CUPID Trial Demonstrates Safety of Genetically Targeted Enzyme Replacement Therapy for Advanced Heart Failure

 

April 8, 2009

April 8, 2009 - The CUPID clinical trial demonstrated acceptable safety and produced quantitative evidence of biological activity across a number of parameters important for assessing heart failure, Celladon Corp. announced today.

Results from the Phase 1/2 trial of MYDICAR (AAV1/SERCA2a), a genetically targeted enzyme replacement therapy for advanced heart failure, appear in the April 2009 issue of the Journal of Cardiac Failure.

MYDICAR is designed to restore levels of an enzyme, SERCA2a, known to play a key role in the progression of heart failure. Repairing this molecular defect in animal studies has been shown to reverse the disease and restore cardiac function.

"Despite important therapeutic advances in pharmacologic and device therapies, the prognosis of patients with chronic heart failure remains extremely poor. Moreover, heart transplantation and the use of implantable assist devices are considered only in the later stages of the disease, and access to such therapies is restricted to a fraction of patients in need," said Brian E. Jaski, M.D., medical director of Advanced Heart Failure, Sharp Memorial Hospital, San Diego Cardiac Center, San Diego, a principal investigator on the study, and a lead author of the publication.

"The CUPID trial is the first to attempt to rescue a failing heart by replacing an enzyme known to play a critical role in normal cardiac muscle cell activity. Our objective is not only to improve the symptoms of heart failure, but restore physiologic function and reverse the severity of the disease in this chronic patient population."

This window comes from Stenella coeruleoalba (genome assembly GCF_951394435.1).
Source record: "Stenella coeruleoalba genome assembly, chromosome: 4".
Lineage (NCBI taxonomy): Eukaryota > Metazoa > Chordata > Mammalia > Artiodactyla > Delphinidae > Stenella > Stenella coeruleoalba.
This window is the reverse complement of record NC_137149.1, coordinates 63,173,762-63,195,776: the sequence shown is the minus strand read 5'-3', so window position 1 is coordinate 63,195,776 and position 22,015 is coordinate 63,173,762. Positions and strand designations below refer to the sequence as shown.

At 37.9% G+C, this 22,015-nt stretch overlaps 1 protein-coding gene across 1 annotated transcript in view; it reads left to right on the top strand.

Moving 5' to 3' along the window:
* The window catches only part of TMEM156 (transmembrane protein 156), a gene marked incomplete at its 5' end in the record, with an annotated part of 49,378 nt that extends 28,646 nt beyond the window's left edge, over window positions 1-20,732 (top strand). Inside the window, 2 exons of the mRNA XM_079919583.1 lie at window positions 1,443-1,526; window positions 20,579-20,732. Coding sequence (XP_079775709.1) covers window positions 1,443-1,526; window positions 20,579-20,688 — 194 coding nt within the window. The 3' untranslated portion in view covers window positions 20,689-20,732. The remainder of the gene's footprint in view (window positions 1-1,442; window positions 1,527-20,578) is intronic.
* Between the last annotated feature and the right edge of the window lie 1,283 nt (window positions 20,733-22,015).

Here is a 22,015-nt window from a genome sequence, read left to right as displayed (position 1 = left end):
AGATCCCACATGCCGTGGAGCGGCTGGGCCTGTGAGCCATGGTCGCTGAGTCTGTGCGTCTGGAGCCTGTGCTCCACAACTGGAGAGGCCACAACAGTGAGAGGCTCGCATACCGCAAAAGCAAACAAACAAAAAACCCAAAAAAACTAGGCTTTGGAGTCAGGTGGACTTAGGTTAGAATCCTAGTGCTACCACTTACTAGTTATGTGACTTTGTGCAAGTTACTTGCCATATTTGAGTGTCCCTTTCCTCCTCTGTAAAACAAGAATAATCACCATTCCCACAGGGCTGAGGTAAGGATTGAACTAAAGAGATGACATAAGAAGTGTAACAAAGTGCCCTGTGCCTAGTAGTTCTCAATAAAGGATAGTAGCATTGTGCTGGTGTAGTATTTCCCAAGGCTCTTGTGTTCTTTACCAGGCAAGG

The results of this study include data from the Phase 1 portion of this ongoing Phase 1/2 study for Cohorts 1 and 2 at 12 months of follow-up and Cohort 3 at 6 months of follow-up. A total of 9 patients with NYHA Class III/IV Heart Failure received a single intracoronary infusion of MYDICAR. The overall review of study safety assessments to date has been unremarkable. No consistent clinically meaningful changes in blood pressure, heart rate, or body temperature were observed. No trends or significant changes have been noted in blood chemistries, electrolytes, or liver and kidney function tests. No clinically significant changes or trends were noted in any components of the electrocardiogram including intervals, rhythm, or QRS morphology.

Several of these treated patients demonstrated improvements from baseline to month 6 across efficacy/biological parameters, including symptomatic (5 patients), functional (4 patients), biomarker (2 patients) and left ventricular function/remodeling (5 patients). Of the nine patients treated, two with low levels of pre-existing antibodies to the AAV vector did not show improvement in these parameters.

The CUPID study is currently enrolling patients with advanced heart failure at 15 medical centers in the U.S. MYDICAR is delivered in a single dose directly to the heart muscle during a short outpatient procedure, performed in a standard cardiac catheterization laboratory by inserting a catheter (thin flexible tube) through a peripheral blood vessel in the upper leg under x-ray guidance.

For more information: www.celladon.net

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